My little sister is turning 40 soon and we planned to head to Florida to recover from the horror; her from turning 40 and me from having a little sister who is 40. The house we are staying at is on the beach but also is adjacent to a brackish water lake and they rent canoes.  I love to canoe and all things water-related.  I also know how to canoe. I assumed that Susan knew how to canoe because my parents also sent her to camp where I had learned to canoe. Big mistake. Susan has no idea how to canoe.

My Dad is a salt of the earth type whose parenting skills included spouting such gems as “life is hard in the far west” when confronted with a reasonable request for assistance. Dad also believed I should go to 4H camp so I could “toughen up”. At 11, I discovered that 4H camp meant get in a canoe, try to stay afloat and catch and make your own dinner.  My formative summers were spent in exotic locations like Kansas and Missouri canoeing and illegally trawling for bass to stay alive. I assumed Susan got the same treatment, but I never asked since she was younger than I am and was completely beaneath my notice. So when Susan said “hey let’s rent a canoe”, I was hit by a wave of nostalgia and though it would be a lark, especially since I could spend an enjoyable day in the sun paddling around the beach and then head out for a nice dinner without having to catch it first.  I did not consider the danger of Susan.

The site of the canoeing debacle, except the lake was attached to the ocean

To start with, Susan is a completely charming and utterly dangerous human to hang out with. She thinks nothing of lighting a cigarette with a map gas torch while driving down the highway.  She once blew the doors off a microwave while boiling eggs in a Pyrex bowl because “it seemed like a good idea.”  This is the person I decided to canoe with. In my defense, I had no idea she had never canoed because she had been to camp.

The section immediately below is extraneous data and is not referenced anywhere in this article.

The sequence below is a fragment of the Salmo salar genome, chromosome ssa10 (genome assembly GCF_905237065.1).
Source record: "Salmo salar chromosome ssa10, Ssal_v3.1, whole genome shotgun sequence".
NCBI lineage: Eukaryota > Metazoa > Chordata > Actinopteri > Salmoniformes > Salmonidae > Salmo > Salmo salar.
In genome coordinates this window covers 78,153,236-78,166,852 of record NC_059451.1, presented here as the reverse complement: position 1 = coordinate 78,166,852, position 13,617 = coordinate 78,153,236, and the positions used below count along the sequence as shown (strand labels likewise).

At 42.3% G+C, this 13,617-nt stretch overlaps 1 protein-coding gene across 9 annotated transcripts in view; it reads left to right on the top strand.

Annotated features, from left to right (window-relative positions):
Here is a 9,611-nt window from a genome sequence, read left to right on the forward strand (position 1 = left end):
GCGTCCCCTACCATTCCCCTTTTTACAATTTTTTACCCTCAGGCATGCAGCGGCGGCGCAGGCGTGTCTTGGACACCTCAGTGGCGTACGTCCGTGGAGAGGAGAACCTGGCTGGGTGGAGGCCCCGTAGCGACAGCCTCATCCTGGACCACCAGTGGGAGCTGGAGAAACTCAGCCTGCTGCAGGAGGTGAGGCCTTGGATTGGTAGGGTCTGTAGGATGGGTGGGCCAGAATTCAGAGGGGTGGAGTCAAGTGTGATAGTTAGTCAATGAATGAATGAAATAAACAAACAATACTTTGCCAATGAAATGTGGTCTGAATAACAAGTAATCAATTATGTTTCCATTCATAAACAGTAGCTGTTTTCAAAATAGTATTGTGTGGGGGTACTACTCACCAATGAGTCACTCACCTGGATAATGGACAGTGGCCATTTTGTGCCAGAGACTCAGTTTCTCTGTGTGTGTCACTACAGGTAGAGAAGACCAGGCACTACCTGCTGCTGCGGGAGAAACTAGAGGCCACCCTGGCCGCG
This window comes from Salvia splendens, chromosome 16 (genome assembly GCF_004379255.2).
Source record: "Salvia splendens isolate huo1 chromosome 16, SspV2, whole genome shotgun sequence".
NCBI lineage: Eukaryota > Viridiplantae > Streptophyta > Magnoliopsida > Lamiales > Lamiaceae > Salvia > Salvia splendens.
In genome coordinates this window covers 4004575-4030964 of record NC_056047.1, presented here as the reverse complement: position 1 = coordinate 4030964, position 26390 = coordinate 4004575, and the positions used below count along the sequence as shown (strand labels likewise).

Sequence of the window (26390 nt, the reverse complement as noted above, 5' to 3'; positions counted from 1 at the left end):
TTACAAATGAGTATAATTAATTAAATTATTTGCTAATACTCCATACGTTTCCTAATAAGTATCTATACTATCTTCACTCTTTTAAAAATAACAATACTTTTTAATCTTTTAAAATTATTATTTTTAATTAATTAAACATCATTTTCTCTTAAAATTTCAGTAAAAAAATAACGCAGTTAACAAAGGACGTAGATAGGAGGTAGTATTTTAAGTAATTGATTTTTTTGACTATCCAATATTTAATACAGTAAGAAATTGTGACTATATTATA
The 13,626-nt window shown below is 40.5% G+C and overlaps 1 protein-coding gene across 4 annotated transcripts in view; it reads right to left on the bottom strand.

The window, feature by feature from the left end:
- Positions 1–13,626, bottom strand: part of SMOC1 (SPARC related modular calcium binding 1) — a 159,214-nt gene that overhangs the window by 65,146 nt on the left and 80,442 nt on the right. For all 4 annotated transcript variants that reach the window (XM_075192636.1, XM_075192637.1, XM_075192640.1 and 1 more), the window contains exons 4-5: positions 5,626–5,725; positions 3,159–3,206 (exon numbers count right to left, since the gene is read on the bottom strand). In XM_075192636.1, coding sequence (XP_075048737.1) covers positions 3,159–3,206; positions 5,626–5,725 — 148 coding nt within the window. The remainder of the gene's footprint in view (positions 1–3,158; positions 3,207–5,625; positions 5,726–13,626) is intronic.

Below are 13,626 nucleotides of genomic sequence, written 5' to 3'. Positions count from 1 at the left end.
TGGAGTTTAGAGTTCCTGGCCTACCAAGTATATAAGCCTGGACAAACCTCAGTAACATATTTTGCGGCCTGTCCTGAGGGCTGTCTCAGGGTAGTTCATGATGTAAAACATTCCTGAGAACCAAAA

Getting in the canoe was the first trick. She almost took a header out of the canoe because she did not understand that the canoe was balancing in the water. I pressed on with the adventure because I thought she was just rusty and would remember how it all worked soon. The concept of balance remained elusive as she continuously lurched over the side to try to reach things in the water. Then, because there is such a thing as a “tide” and she did not heed commands to paddle hard, we foundered on a sand bar.  People from the beach could see us. They were laughing at us. Susan picked that time to jump out of the canoe to “push us off the sand bar”. Genius. Never mind that there were drop-offs everywhere around us.  Drop offs with sharks. She did manage to free us and somehow get back in the canoe just as this swam past us.

OK., this was not really us and this did not really happen, but we did see a 3 foot long baby shark 60 seconds after she got in the canoe. Of course there were bigger sharks just waiting to eat her out of my line of sight.

The bigger question for me was why did she not know how to canoe? The answer was that she got to go to civilized camp. With air conditioning, and three meals a day brought to her by people interested in her survival. Obviously, as the first born, I was expendable since they had a spare. So Dad, remember it will probably be me pushing your wheelchair and I am holding a grudge.